Susan G. Komen For The Cure has misled women about the benefits of mammography, two Dartmouth professors charge in an op-ed published in the British Medical Journal.
Dr. Steven Woloshin and Dr. Lisa Schwartz, two researchers with the Dartmouth Institute for Health Policy and Clinical Practice, argue that the breast cancer charity has oversold the potential benefits of mammograms and underrepresented the possible risks. Their criticism was focused on a Komen advertising campaign from 2011.
"Early detection saves lives," read that advertisement, which ran as part of what the researchers call a national promotional "blitz" during breast cancer awareness month last October. "The 5-year survival rate for breast cancer when caught early is 98 percent. When it's not? 23 percent," the ad continued.
"At the time, you couldn't open up a women's magazine or newspaper without seeing this ad," Woloshin told The Huffington Post.
"It kind of drove us crazy, because it gives this survival statistic that's an optical illusion," he continued. "It seems to say that [mammography] has this huge effect, and you'd have to be really irresponsible or crazy to not be screened."
According to Woloshin, the problem is not that mammography screening is without real and potentially significant benefits. It is that the survival statistic used in the Komen ad is unreliable.
The authors write:
Imagine a group of 100 women who received diagnoses of breast cancer because they felt a breast lump at age 67, all of whom die at age 70. Five-year survival for this group is now 0 percent. Now imagine the women were screened, given their diagnosis three years earlier, at age 64, but still die at age 70. Five year survival is now 100 percent, even though no one lived a second longer.
Susan G. Komen, which recently came under fire after it cut funding for Planned Parenthood, released a statement in response to the article, saying that mammography, while not perfect, is the "best widely available detection tool that we have today."
"The numbers are not in question," Chandini Portteus, Komen's vice president of research, evaluation and scientific programs, said in the statement. "Early detection allows for early treatment, which gives women the best chance of surviving breast cancer."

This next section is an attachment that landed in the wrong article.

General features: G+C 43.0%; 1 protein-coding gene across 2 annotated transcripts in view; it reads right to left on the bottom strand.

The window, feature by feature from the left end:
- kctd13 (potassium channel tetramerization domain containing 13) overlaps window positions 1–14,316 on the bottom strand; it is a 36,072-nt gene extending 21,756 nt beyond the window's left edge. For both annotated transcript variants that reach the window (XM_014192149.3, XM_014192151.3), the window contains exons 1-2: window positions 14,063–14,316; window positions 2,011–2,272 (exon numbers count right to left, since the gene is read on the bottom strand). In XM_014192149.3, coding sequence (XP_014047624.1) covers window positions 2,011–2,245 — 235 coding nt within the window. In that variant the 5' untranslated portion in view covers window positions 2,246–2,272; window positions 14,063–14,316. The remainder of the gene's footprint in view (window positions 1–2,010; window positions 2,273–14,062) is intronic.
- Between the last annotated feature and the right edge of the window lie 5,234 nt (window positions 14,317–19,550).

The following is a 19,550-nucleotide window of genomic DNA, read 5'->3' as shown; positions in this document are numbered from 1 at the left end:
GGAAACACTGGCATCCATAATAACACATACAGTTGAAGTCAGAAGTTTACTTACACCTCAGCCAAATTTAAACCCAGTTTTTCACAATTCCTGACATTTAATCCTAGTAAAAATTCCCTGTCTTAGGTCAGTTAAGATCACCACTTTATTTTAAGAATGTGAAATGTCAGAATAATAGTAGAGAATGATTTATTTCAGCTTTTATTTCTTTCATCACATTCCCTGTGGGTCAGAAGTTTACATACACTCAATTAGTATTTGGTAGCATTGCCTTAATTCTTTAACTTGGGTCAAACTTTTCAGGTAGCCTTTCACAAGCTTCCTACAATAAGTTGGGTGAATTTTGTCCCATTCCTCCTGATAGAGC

Recommendations for screening mammograms -- X-rays taken of the breasts of women who do not have signs or symptoms of breast cancer -- vary.
The American Cancer Society recommends yearly mammograms for women starting at age 40, saying that "most doctors feel that early detection tests for breast cancer save thousands of lives each year." The National Cancer Institute also recommends women go in for mammograms once a year or once every two years beginning at age 40.
By contrast, the U.S. Preventive Services Task Force recommends biennial screening mammograms for women age 50 to 74, saying that the decision to start screening younger is an individual one that should be made between doctors and patients.
Woloshin and Schwartz also pointed to the National Breast Cancer Coalition, which believes there is too little evidence to recommend for or against routine mammograms in any age group of women.
Studies have associated several possible harms with mammograms, including false alarms and over-diagnosis that can lead to unnecessary chemotherapy, radiation or surgery.
"For every life saved by mammography, around two to 10 women are overdiagnosed," the BMJ op-ed states.
Still, Woloshin stressed that the goal of his article is not to deter women from getting screening mammograms for breast cancer, which is the second-most common cancer among women in the U.S. Instead, he said, it is to make Susan G. Komen reconsider its messaging before the upcoming breast cancer awareness month in October.
"A good ad would be one that makes it clear that this is a genuine choice," he said. "You need to know the facts, and you need to weigh them yourself," he said.
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